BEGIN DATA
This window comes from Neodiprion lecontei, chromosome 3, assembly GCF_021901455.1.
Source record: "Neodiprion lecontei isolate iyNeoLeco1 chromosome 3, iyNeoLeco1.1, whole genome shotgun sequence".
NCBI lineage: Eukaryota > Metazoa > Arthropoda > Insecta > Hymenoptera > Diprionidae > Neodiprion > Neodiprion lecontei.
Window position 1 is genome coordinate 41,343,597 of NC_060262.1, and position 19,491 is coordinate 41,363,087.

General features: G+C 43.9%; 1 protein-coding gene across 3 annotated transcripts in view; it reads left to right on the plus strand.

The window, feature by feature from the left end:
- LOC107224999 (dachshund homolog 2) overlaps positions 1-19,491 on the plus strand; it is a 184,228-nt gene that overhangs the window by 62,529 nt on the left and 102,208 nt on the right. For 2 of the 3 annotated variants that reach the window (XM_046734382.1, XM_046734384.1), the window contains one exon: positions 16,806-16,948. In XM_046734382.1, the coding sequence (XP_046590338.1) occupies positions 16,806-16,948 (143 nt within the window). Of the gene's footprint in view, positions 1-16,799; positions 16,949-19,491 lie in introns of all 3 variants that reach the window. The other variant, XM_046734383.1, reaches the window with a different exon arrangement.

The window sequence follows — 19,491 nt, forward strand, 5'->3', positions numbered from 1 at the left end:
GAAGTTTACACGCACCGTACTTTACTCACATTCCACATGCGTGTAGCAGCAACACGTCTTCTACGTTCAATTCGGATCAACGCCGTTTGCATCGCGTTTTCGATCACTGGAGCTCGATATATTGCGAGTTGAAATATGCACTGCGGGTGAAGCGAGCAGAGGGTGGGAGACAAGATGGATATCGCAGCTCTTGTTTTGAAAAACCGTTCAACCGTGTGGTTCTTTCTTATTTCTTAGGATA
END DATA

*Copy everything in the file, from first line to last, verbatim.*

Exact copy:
This window comes from Neodiprion lecontei, chromosome 3, assembly GCF_021901455.1.
Source record: "Neodiprion lecontei isolate iyNeoLeco1 chromosome 3, iyNeoLeco1.1, whole genome shotgun sequence".
NCBI lineage: Eukaryota > Metazoa > Arthropoda > Insecta > Hymenoptera > Diprionidae > Neodiprion > Neodiprion lecontei.
Window position 1 is genome coordinate 41,343,597 of NC_060262.1, and position 19,491 is coordinate 41,363,087.

General features: G+C 43.9%; 1 protein-coding gene across 3 annotated transcripts in view; it reads left to right on the plus strand.

The window, feature by feature from the left end:
- LOC107224999 (dachshund homolog 2) overlaps positions 1-19,491 on the plus strand; it is a 184,228-nt gene that overhangs the window by 62,529 nt on the left and 102,208 nt on the right. For 2 of the 3 annotated variants that reach the window (XM_046734382.1, XM_046734384.1), the window contains one exon: positions 16,806-16,948. In XM_046734382.1, the coding sequence (XP_046590338.1) occupies positions 16,806-16,948 (143 nt within the window). Of the gene's footprint in view, positions 1-16,799; positions 16,949-19,491 lie in introns of all 3 variants that reach the window. The other variant, XM_046734383.1, reaches the window with a different exon arrangement.

The window sequence follows — 19,491 nt, forward strand, 5'->3', positions numbered from 1 at the left end:
GAAGTTTACACGCACCGTACTTTACTCACATTCCACATGCGTGTAGCAGCAACACGTCTTCTACGTTCAATTCGGATCAACGCCGTTTGCATCGCGTTTTCGATCACTGGAGCTCGATATATTGCGAGTTGAAATATGCACTGCGGGTGAAGCGAGCAGAGGGTGGGAGACAAGATGGATATCGCAGCTCTTGTTTTGAAAAACCGTTCAACCGTGTGGTTCTTTCTTATTTCTTAGGATA